GBS: We Are Live at the CPI Antitrust Journal

James Grimmelmann, The Amended Google Books Settlement Is Still Exclusive, CPI Antitrust Journal, January 2010:

The deal that Google would get under the proposed amended settlement in the Authors Guild case is exclusive in one very important sense. Many out-of-print books are so-called “orphan works”: they’re in copyright, but their copyright owners can’t be found. If you or I start printing new copies of these books, we’d be copyright infringers, subject to statutory damages of up to $150,000 a book—or even jail time. Google, on the other hand, will be authorized to sell online copies of these books. That’s exclusivity: permission to do what is forbidden to others.

Some pro-settlement commentators have challenged this view. They believe that the market for electronic editions of orphan books is open to Google’s competitors. They make three principal claims: first, that the settlement creates no new entry barriers; second, that it explicitly enables the new Book Rights Registry to issue licenses to competitors; and third, that competitors could reasonably expect to obtain class-action settlements substantially identical to Google’s. All three of these propositions are wrong. In this essay, I will explain why.

Here is an ungated PDF version for those of you who, like myself, are not subscribers to the CPI Antitrust Journal. This, by the way, is the journal formerly known as Global Competition Policy; it ran a special issue on the settlement in the fall.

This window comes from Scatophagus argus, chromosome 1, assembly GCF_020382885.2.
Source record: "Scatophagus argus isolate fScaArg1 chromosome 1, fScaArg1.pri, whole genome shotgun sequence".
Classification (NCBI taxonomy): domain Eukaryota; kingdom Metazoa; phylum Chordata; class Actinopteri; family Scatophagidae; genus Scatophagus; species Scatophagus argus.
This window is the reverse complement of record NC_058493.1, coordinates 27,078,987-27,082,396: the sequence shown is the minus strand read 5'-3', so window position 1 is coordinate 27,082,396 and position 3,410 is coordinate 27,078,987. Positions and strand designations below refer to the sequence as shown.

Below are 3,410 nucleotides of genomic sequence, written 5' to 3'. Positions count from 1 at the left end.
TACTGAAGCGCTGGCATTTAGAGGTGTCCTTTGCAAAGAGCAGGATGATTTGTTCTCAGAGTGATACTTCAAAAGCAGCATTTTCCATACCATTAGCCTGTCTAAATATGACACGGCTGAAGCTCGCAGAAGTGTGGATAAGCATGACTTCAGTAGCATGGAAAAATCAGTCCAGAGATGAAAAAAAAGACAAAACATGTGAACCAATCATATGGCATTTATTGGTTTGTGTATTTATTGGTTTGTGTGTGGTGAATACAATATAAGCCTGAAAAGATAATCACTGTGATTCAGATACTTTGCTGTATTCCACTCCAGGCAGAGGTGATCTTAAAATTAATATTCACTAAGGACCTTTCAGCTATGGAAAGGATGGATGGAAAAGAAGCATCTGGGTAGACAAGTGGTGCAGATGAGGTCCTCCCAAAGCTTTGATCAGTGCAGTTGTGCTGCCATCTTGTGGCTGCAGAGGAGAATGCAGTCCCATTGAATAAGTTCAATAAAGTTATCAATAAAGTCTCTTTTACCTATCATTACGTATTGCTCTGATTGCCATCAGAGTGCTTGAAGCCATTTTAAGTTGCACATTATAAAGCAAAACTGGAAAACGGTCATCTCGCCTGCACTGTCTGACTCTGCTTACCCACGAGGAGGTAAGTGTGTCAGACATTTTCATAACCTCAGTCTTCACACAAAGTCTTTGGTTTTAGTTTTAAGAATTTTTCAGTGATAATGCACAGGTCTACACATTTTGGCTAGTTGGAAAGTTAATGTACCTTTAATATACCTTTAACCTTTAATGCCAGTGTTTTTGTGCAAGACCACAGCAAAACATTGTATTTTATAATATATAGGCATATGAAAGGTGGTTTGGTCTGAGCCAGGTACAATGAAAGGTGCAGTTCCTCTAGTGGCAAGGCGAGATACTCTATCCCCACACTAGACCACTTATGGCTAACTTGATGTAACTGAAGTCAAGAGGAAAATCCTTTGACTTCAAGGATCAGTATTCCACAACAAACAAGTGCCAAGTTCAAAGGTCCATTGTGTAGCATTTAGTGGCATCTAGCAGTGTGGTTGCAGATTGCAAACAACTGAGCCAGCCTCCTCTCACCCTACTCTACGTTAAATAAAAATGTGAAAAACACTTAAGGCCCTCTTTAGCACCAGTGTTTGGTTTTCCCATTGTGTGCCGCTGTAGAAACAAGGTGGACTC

Your view means that the Amended Notice is materially false and misleading to class members.You do not say this exactly in your article, but your position and interpretation mean that the statement in the Amended Notice that the Amendments require Google to license e-publishing rights to competitors, is a material false statement on an essential point in the settlement.

Misleading people is one of Google’s basic strategies.


Jerome I know we live in interesting times, but.. could any self respecting judge buy this utterly .. lawless settlement? Who needs laws and contracts , if things can mean anything that suits ‘me’?


The Statement of Interest filed by the US Dept of Justice Feb.4th agrees with your analysis and conclusions about the Amended Settlement Agreement, and competitors’ access to the scanned books. And DoJ agrees e book sellers should NOT be encouraged to scan first and the flip a class action case, like Google has been doing here, to get e book resale rights.

James, I have belatedly turned to this very interesting article. I like in particular that you referred to this as the Authors Guild settlement rather than the Google settlement. I have long thought that Google has been unfairly blamed for many of the most odious features of the settlement, when I suspect they have been included at the insistence of the plaintiffs. I bet, for example, that Google would prefer to give away copies of orphan works (as they do with public domain works) rather than having to sell them.

One question, though. You conclude: “It’s possible to argue — though I think incorrectly — that making Google the exclusive seller of unclaimed out-of-print books is automatically superior to having no one sell them.” Can you amplify why you think this is incorrect? I have always felt that something is better than nothing, especially in a case like this where there is no likelihood of an alternative in the foreseeable future. Why is this view incorrect?

The key word in there is “automatically.” This argument, made by a number of the pro-settlement antitrust commentators, takes the form of a quasi-logical proof: this settlement increases the number of sellers for certain boosk from zero to one, so it must be better than the status quo. The certainty is unwarranted; there are cases in which one is worse. If you’re really deeply concerned with copyright’s incentive function, then allowing a single unauthorized seller can be much worse than allowing no sellers at all. I don’t want to say that it’s “never” superior; I’m just saying that “always” is also unwarranted.